Charlie Cook On Air: The Power of Country, Pt. 1

The CMA has really taken the lead in fan research. The organization’s financial and manpower commitment is unmatched and this week there is new information that is valuable for anyone involved on any level with the Country Music consumer.

The survey was conducted online with over 1100 respondents over the age of 18. Usually the panel is made up of 18-64 year olds but in this study 4% of the people were over the age of 65. The average age was 43 years. A majority (56%) fell between 18-49 and 59% were 25-54.

The respondents come from the CMA Insider Fan Panel that the CMA has spent the last few years building. These are active Country Music fans but the results here are from a random sample of the Fans who agreed to participate in this specific study.

The overall panel skews female but this study was overwhelmingly female at 78%. The CMA likes to include education in their studies and I am sure that stations appreciate this answer because the question is asked, if only silently.

I am always surprised by the results though. In this study 71% of the people had some college, up to completing some post graduate work. (This is a more learned group than I usually hang out with, but that says more about me than them).

Okay, the table is set and I think you’re going to really like the meal. Particularly if you’re in Country Radio. The first course has 87% of the respondents saying that they are listening the same or more to their local Country Radio Station. The really tasty bite here is that 18-24 years olds are twice as likely to say that they are listening to a local Country Radio station.

The average Time Spent listening to Country Radio per day is 4 and one half hours. And the average time spent listening to Country Music from OTHER sources is 3 hours a day. (When do these folks have the time to do their post graduate studies? I am just asking).

The study found that 35% of the respondents do their listening to Country Music over the Internet. This includes streaming AM/FM radio.

There are many things that Country Radio can learn from this study, which by the way is available on line at You need to be a member of the CMA to access the entire study but if you are in Country Radio you ARE a member as they deputized everyone this year as a way of saying, “Hey, 2012 is the Year of Country Radio.”  (Thank yous go to Brandi Simms).

This comes up in every study and most stations ignore it, but again 80% of the listeners say that it is extremely important that stations identify the artist and song title. Most PDs “just say no” to this and I am one of those. I do think that stations should be required by law to do 4 minute reports on a performer every time they play a song by a new artist. (Just kidding).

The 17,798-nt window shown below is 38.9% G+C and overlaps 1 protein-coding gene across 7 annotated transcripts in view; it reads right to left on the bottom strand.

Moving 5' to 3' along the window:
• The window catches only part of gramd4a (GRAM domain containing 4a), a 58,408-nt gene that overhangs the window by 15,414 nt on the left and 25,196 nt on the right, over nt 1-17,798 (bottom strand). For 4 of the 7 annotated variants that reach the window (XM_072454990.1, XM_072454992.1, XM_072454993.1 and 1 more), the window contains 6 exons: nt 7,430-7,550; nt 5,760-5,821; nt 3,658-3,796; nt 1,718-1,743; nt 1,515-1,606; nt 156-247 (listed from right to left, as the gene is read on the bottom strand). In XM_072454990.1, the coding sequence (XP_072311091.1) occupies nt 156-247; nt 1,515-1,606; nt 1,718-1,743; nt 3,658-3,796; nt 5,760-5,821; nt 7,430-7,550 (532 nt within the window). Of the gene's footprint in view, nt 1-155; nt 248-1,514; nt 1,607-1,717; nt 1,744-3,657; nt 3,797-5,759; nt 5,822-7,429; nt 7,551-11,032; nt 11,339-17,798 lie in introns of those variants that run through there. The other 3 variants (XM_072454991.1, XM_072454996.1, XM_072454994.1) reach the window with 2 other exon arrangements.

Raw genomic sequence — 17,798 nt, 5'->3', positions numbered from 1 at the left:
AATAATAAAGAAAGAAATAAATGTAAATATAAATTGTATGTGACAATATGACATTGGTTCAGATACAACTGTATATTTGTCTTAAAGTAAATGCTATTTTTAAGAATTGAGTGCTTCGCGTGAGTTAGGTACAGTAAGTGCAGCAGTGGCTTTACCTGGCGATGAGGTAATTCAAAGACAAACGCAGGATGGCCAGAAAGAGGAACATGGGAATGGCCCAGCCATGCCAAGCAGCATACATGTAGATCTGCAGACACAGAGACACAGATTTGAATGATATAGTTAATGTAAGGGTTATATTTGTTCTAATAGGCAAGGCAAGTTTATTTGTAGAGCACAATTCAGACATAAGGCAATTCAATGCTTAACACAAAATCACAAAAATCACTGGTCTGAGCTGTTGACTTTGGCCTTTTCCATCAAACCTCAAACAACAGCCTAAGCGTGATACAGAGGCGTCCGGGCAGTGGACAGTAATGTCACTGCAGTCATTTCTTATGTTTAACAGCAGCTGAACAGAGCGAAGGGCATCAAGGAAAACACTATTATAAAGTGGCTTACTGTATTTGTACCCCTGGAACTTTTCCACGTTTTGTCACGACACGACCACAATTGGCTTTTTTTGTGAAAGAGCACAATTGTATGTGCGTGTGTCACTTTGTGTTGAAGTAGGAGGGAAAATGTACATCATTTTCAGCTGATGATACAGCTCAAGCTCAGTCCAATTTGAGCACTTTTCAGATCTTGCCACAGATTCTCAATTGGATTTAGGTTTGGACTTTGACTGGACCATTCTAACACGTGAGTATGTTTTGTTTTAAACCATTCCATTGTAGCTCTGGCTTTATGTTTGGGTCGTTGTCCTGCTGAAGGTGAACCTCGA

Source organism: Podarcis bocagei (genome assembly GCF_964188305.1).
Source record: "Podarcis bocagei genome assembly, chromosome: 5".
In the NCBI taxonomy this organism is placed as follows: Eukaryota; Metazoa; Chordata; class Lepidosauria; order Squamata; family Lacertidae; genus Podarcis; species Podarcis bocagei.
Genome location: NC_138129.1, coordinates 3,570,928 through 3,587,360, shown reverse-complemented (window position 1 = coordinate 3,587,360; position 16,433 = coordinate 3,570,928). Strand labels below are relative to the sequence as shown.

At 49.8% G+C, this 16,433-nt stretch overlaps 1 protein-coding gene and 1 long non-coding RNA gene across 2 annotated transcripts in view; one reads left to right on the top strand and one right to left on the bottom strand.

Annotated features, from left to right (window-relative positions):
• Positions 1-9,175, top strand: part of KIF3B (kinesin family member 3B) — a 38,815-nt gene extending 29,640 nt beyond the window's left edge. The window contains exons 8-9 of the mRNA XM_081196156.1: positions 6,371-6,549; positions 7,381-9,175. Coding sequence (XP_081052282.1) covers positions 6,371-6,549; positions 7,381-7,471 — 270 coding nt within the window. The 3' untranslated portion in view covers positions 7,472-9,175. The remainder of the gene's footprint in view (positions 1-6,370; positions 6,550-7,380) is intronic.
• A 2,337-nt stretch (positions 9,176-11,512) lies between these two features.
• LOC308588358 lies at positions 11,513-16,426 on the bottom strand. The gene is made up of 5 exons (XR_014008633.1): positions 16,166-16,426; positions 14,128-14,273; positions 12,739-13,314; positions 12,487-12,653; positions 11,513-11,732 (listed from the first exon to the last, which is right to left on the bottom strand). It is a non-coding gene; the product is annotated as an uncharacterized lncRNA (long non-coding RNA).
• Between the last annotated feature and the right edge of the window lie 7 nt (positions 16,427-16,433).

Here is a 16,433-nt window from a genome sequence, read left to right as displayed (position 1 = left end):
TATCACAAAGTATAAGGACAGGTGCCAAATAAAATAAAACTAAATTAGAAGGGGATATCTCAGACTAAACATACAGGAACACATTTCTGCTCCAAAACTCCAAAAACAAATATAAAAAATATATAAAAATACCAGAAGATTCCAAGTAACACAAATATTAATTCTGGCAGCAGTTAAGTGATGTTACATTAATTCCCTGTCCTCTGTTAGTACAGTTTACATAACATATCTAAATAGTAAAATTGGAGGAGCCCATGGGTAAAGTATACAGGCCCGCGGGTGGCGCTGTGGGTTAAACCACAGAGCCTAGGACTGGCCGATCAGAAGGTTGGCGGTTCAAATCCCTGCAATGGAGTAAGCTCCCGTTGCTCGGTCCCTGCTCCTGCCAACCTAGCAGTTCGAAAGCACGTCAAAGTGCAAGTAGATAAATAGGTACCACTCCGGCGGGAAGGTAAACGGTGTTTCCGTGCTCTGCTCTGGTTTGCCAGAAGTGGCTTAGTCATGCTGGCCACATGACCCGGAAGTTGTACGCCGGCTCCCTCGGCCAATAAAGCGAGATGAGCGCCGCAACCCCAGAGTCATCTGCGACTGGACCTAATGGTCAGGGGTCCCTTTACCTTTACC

Good news for disc jockeys, both of you. Forty-nine percent of the respondents identify the DJ as an important part of choosing a station. Note to Clear Channel executives: this does not mean that 51% think that voice-tracking DJs is acceptable.

I know that I struggle each month, here at West Virginia Radio Corp, with the streaming costs associated with music stations, but 28% of Country Music fans think that having their favorite Country Radio station available on-line is extremely important. Can we all agree that this number is going to go up? As are the streaming costs.

Arbitron has announced that it can begin to combine terrestrial and online numbers for ratings but there are still some things to work out before you can begin to sell this to advertisers.

We all know that loyalty is job No. 1 at radio. In fact, that is the bane and the boon for many programmers, depending on which side you’re on. Fully 75% of the listeners say their habits are influenced by listening to the same station for years.

Only 15% said that they were inclined to listen because they met a DJ in person. This is one case where we know why the other 85% don’t listen. They met a DJ in person.

Broadcast radio in the car is far and away the number one device for listening to music at 93% of the respondents pegging this as their choice. You know that Oprah said, “Don’t listen to your cell phone and drive.“ Or something like that.

Listening online in the car came in at only 4% despite the carmakers’ attempts to convince us that those pretty 20-somethings in their TV commercials are all too hip for the room (or regular radio).

Next week I will look at other ways to listen to Country Music like Pandora, Spotify and others.

Have a great week and enjoy Country Music…on the radio.

(The views expressed in this article are those of the author and do not necessarily reflect those of MusicRow.)


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